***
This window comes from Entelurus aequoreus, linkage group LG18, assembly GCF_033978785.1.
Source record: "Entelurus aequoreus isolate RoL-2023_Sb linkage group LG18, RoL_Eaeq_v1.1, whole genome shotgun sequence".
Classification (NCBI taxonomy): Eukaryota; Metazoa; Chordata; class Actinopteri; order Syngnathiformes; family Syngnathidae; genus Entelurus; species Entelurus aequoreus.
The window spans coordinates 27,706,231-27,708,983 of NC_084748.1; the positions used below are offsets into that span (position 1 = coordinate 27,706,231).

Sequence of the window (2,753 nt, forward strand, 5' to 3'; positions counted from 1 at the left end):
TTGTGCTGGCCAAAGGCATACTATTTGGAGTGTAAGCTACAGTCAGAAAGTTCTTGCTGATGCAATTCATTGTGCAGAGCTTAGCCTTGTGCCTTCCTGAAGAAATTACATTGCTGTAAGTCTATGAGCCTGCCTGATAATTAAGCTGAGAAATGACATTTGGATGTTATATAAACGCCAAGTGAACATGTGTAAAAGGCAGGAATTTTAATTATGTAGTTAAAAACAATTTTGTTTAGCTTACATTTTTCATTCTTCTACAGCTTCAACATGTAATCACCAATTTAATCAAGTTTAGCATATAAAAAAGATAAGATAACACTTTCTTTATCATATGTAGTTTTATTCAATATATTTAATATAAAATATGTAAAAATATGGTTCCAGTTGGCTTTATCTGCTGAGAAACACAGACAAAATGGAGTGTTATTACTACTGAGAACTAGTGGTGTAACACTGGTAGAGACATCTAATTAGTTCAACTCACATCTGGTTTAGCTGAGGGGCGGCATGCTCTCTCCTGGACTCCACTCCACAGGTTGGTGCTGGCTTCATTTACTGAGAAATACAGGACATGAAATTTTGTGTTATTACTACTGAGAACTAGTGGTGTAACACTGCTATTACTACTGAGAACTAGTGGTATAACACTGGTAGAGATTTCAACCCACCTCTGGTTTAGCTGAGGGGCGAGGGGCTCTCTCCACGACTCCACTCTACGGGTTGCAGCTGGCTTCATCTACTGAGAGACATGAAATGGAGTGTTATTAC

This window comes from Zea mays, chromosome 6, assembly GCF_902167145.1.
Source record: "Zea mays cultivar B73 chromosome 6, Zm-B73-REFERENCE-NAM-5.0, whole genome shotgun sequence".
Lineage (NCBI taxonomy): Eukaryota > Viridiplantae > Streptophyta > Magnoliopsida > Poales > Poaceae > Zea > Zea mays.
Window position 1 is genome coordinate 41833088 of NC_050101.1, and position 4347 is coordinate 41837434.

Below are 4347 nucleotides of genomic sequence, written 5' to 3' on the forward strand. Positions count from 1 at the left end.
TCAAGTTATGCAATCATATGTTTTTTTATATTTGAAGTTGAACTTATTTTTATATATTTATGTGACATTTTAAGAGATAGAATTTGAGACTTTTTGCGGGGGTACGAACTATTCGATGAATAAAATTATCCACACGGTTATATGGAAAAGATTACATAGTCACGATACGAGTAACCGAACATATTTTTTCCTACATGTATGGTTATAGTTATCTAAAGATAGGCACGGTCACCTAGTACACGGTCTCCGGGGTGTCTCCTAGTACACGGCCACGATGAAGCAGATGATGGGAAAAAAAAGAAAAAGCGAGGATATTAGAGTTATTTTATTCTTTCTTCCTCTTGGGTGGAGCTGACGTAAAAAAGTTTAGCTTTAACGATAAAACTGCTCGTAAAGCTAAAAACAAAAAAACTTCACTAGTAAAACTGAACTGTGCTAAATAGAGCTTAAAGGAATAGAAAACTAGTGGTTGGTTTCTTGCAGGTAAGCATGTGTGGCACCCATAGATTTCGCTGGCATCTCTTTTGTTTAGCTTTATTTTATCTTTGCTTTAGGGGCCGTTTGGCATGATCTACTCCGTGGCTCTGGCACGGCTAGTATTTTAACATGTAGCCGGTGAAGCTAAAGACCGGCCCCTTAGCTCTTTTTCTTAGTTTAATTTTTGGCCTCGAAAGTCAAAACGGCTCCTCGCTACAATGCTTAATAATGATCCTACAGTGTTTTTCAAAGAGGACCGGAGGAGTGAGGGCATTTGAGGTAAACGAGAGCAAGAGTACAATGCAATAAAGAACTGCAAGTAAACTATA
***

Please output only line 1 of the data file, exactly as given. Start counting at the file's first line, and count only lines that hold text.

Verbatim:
This window comes from Entelurus aequoreus, linkage group LG18, assembly GCF_033978785.1.